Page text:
22 State AGs Urge Tougher Military Lending Rules
A group of 22 state attorneys general urged the Department of Defense to change its proposed military lending rule, arguing that the plan doesn’t go far enough and could actually result in higher fees.
“Preying on those who serve in our armed forces is despicable. Unfortunately, service members make tempting targets for predatory lenders because they have steady paychecks, many are young, and it can be difficult for them to challenge abusive lenders from overseas,” New York Attorney General Eric T. Schneiderman said Monday. “My fellow Attorneys General and I urge the Department of Defense to provide the strongest possible protections from financial abuse for the brave men and women who protect our nation.”
Attorneys general from Arkansas, Delaware, Florida, Connecticut, Hawaii, Iowa, Illinois, Indiana, Maine, Minnesota, North Carolina, New Mexico, New York, Pennsylvania, Massachusetts, Rhode Island, Tennessee, Vermont and Washington wrote a letter to DoD calling for changes to the proposal.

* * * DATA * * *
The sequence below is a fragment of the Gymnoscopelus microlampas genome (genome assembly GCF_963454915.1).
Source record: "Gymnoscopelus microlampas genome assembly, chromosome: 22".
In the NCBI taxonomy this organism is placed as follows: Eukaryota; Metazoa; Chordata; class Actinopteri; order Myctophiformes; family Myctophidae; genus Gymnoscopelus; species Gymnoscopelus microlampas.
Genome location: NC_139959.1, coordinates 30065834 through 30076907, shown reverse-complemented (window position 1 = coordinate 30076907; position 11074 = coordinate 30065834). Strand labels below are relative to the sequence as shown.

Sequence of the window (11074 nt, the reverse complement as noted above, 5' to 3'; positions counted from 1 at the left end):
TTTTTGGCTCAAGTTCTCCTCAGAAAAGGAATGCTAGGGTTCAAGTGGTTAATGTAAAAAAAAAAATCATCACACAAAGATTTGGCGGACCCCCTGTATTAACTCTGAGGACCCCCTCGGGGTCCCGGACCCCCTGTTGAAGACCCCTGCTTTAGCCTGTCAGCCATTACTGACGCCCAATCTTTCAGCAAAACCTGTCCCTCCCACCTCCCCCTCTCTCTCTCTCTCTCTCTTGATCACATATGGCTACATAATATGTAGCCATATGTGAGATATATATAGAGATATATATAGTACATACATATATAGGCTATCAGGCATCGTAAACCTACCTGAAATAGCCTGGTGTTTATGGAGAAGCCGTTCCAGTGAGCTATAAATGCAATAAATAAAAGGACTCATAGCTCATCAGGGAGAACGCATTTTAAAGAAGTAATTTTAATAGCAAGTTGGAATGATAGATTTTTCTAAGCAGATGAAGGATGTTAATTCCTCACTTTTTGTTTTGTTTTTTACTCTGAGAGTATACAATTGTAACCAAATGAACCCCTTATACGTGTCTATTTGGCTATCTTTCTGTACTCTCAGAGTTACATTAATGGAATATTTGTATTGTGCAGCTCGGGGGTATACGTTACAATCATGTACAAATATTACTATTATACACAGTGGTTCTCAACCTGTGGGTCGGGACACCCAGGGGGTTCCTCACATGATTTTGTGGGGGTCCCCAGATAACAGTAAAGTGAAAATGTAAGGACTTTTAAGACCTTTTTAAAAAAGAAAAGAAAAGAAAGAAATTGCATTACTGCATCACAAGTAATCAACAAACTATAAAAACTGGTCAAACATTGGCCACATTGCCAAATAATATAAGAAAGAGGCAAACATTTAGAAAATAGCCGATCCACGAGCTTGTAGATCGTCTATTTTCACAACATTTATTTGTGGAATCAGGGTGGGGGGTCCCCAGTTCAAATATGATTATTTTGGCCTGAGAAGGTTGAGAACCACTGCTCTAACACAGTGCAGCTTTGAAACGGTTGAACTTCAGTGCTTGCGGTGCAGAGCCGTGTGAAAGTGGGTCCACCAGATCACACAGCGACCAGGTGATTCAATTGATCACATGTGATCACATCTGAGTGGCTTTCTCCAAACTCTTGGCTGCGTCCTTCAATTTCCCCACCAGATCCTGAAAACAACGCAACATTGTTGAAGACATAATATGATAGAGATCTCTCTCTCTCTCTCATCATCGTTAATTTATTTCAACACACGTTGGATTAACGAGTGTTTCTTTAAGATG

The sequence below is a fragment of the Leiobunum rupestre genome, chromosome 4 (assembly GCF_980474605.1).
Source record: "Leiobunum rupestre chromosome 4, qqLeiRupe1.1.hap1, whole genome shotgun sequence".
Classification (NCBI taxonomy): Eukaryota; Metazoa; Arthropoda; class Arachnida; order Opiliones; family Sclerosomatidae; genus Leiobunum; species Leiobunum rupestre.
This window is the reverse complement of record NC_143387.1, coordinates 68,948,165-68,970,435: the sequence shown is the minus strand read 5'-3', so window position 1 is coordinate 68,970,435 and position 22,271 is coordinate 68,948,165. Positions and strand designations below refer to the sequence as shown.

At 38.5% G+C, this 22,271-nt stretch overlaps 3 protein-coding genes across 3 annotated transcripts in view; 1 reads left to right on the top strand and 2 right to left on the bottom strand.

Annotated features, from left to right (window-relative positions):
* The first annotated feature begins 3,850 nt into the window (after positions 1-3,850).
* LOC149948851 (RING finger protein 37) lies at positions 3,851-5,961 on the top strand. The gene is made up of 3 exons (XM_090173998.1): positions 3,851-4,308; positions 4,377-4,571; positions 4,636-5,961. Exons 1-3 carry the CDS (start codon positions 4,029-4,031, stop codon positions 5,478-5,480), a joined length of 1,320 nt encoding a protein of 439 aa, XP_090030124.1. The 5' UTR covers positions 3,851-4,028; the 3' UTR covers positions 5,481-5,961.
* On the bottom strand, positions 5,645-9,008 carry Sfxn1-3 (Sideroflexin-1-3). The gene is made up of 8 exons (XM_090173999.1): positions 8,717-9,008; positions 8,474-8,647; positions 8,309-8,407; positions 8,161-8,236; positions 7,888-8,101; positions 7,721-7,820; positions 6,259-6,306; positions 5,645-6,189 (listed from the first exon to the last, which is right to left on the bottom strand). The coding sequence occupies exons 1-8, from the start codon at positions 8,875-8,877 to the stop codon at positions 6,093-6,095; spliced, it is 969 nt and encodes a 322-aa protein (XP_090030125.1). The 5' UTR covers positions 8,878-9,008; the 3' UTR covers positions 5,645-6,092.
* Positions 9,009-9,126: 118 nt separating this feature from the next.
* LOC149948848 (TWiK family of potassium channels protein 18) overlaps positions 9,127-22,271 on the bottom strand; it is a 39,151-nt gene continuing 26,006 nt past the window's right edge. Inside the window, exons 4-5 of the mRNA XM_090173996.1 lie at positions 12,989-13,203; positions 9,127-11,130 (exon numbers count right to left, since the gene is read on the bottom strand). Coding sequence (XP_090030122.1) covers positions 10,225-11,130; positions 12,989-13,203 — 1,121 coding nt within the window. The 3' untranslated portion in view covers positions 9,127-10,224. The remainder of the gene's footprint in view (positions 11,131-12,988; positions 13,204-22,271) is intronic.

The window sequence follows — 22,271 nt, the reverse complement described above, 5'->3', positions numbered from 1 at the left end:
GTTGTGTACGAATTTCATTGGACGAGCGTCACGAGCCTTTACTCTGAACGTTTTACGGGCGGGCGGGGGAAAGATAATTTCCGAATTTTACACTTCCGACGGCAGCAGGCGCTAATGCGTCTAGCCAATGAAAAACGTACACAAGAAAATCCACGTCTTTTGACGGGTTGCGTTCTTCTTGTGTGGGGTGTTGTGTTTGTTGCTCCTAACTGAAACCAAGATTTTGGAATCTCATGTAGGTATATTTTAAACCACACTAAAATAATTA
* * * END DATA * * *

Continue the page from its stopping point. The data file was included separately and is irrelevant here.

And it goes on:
The attorneys general oppose the plan’s exemption for any “bona fide fees” from the MAPR calculation if they are reasonable and customary.
“We fear this proposed amendment will open a wide door through which abusive fees of creative lenders may pass,” the letter said.
The attorneys general also said the proposal fails to address predatory consumer credit agreements that are created to avoid the protections of the MLA.
“The MLA exempts such loans from the scope of protected consumer credit,” the letter said.
The group further argued that the proposal should clearly state the exemption only applies when there is a “valid and enforceable security interest” at the time of purchase and throughout the life of the loan.
The NCUA also recommended changes to the DoD’s proposal.